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Our knee-jerk tuition fears

My colleague Dan de Vise's new piece about college tuition is the most useful article in the paper. He exposes the persistent distortion of tuition rates by colleges. They appear to think they have a great marketing advantage in inflating their sticker prices---high cost means high quality in the public mind---even if it creates a disabling sense of hopelessness in some families about their ability to send their kids to higher education.

His central statistic is astonishing: based on what private non-profit colleges ANNOUNCED were their tuition, fees and living expenses for this academic year, families are going to have to shell out $35,640 a year on average. But that is a fraud. Those same colleges do so much discounting and scholarship awarding that the actual average cost this year was only $21,200, 41 percent less than they said.

I think that is outrageous. Let's add inflated sticker prices as the sixth blind spot in our higher education system, as revealed by me in a recent Monday column.

Of course, we are partly to blame. We American consumers seem to WANT to believe that college costs more than it does.

A 1998 study by the American Council on Education showed that when Americans were asked to estimate the cost of a year's in-state tuition at a four-year public university, their guess was three times the actual cost.

This misimpression is particularly common among minority parents, who are less likely to have gone to college themselves and encountered the distortions in high ed's sticker price system. The American Council on Education study showed that African Americans were 83 percent more likely than non-Hispanic whites to think college was not affordable. Hispanics were 79 percent more likely than non-Hispanic whites to hold such beliefs.

Does anybody out there think the colleges have any justification for misleading us in this way? De Vise helpfully explains in his piece that the federal government will require all colleges to post a "net price calculator" on their Web sites by 2011 to help families see how much they might actually have to pay based on each college's previous discounting and aid policies for families at various income levels.

That's nice. I can't wait to see how prominently they display these devices, and whether or not those who bury them deep in their sites have any shame.

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By Jay Mathews  | February 10, 2010; 12:04 PM ET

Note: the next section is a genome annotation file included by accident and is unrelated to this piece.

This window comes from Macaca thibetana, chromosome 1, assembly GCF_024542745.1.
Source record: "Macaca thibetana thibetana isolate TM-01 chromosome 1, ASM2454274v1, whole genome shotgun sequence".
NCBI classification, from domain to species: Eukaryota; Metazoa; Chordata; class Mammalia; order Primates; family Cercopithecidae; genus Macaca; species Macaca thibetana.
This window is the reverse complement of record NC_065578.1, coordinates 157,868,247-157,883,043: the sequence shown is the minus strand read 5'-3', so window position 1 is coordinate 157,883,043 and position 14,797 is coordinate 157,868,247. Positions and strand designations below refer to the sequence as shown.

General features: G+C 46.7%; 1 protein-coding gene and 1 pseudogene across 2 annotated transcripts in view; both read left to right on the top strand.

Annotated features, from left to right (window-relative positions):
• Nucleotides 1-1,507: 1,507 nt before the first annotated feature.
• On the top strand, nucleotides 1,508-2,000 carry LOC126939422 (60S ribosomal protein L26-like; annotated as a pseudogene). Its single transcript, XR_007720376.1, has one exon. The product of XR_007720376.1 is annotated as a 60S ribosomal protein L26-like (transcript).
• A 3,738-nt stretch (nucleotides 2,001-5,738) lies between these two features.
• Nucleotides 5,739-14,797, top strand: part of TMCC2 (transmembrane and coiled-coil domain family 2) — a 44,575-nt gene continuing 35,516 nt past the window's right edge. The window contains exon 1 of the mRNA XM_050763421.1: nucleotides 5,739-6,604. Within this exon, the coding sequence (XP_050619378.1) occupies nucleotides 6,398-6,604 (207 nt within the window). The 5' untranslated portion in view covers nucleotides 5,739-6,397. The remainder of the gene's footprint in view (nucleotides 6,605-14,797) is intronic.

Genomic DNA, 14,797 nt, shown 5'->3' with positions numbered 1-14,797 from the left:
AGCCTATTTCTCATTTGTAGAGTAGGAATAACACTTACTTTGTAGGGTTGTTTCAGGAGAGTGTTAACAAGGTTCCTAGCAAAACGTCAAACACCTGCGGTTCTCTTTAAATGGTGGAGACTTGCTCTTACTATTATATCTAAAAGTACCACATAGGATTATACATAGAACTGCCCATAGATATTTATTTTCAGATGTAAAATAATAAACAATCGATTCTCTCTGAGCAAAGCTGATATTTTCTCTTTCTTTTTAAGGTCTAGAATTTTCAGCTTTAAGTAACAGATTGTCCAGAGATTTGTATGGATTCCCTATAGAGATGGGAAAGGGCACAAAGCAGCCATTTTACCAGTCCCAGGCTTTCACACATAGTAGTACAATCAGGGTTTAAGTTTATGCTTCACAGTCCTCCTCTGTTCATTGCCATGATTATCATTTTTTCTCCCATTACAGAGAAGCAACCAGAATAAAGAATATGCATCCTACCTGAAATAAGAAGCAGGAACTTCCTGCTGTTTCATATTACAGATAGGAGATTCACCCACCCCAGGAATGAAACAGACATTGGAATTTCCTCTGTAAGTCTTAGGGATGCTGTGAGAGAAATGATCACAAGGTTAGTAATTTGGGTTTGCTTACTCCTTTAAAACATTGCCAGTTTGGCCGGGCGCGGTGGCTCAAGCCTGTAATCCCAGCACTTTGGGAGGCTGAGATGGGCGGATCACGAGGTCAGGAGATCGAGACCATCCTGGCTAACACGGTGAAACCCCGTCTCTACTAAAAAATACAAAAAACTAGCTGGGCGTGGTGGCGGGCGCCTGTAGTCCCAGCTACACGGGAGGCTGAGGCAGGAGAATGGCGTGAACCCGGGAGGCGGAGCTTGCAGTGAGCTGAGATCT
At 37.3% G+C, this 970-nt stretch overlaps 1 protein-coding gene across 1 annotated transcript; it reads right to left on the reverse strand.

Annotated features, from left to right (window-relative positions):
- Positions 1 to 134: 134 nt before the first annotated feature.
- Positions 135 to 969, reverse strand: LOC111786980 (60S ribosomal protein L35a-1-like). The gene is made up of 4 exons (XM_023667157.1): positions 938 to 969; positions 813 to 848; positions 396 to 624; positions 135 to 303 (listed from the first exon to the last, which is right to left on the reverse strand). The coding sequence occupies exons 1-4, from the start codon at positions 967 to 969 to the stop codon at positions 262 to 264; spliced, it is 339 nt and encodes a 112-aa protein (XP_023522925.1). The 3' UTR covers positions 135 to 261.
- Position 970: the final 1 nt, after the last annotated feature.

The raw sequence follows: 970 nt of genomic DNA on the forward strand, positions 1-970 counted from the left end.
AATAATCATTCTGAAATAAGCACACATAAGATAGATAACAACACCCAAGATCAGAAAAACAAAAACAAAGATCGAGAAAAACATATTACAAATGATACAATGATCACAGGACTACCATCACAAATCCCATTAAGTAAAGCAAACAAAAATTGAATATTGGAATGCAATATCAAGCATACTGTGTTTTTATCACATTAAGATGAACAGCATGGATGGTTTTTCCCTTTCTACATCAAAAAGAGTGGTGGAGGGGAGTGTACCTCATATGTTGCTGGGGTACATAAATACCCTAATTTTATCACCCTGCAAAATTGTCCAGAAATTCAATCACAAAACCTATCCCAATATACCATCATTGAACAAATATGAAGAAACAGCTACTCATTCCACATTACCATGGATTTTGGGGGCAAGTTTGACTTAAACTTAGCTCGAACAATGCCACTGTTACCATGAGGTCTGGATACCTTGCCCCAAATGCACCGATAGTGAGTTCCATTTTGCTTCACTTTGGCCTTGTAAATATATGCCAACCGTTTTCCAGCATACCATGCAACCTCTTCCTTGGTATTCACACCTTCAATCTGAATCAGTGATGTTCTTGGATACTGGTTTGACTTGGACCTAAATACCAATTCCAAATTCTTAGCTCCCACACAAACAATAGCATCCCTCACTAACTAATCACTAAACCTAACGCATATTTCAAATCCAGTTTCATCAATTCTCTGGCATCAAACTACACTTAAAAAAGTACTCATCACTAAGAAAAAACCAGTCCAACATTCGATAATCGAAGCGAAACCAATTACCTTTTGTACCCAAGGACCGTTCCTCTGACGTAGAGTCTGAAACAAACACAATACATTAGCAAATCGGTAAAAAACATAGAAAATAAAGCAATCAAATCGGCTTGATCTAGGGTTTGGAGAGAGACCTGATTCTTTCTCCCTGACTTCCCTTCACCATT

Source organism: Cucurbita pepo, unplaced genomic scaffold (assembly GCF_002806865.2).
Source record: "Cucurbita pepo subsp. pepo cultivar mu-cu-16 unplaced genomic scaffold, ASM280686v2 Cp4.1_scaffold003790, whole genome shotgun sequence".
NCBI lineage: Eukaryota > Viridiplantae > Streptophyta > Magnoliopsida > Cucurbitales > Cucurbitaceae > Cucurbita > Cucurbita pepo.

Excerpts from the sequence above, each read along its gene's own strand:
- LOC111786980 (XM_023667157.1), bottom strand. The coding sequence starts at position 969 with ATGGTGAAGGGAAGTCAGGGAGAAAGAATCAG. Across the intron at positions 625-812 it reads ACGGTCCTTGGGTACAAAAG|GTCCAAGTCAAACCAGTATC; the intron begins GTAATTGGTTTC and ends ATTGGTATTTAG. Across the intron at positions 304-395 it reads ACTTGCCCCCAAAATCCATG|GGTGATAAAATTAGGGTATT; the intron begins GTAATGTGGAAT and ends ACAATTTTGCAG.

Categories:  Jay on the Web  | Tags:  Americans misinformed about college costs, Dan de Vise, colleges distort their cost, net college tuition, tuition sticker shock  
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A few school have calculators already, e.g. MIT. MIT costs a few thousand total for most minoriites--if you work you'll have $0 in debt. Unfortunately the cheap schools are hard to get into (affirmative action doesn't help much).

Posted by: steve10c | February 10, 2010 3:46 PM | Report abuse

How about: Does anyone think there's anything wrong with a higher education system where a minority of parents "able" to pay the sticker price subsidize the majority who "can't." There are two problems here: (1) We can all be in favor of subsidizing college educations for those in need, but shouldn't this be a general obligation of the body politic, not a forced contribution from a random few? (2)Determining who can and cannot pay involves inescapable issues of (a) honesty in reporting finances, and (b) penalizing parents who have had the foresight to save for college by making them contribute to help parents who haven't. Not that these are easy issues. But the issue you raise is an easy issue: Are there really high school advisors who can't and don't tell parents about the difference between sticker prices and real prices. I doubt it.

Posted by: WilliamIverson | February 10, 2010 5:50 PM | Report abuse

It's not clear to me where you think this money is going. If you believe that colleges/universities are significantly overcharging a large percentage of their students, what is happening to that money?

I think there is a large difference here between public and private schools. The public colleges and universities in Virginia may be wasting some money, but few people are getting rich or living the high life as a result of tuition rates. I don't know about private schools.

Posted by: Jenny04 | February 10, 2010 8:18 PM | Report abuse

You have it backwards, Jay. Price distortion isn't a willful attempt to mislead but a side effect of other policies. As Mr. deVise's article usefully points out, one of the effects of price distortion is that wealthier families subsidize less wealthy ones. In addition, students prefer to think that they are getting financial aid even when they are not; at a Division III college where I used to work, we found that students chose us in part because of the athletic scholarships we gave -- but of course D-3 colleges don't give athletic scholarships! They chose to believe that the need aid we gave was for athletic merit. In this, students are like consumers otherwise: they would rather have a $20 shirt at 50% off than a $10 shirt at full price.

Price distortion can be misleading, sure. But the differences aren't meaningful to the population you describe. If a poor parent is discouraged by the difference between $35,000 and $21,000, why on earth don't they turn to the public options where tuition is less than half that? The only people who are really affected are those whose incomes place them in the top sixth of all American families (about $100,000) -- of course, these families make up most of the Post readership.

There are bigger problems for higher education than financial-aid-related price distortion.

Posted by: drrico | February 11, 2010 8:43 AM | Report abuse

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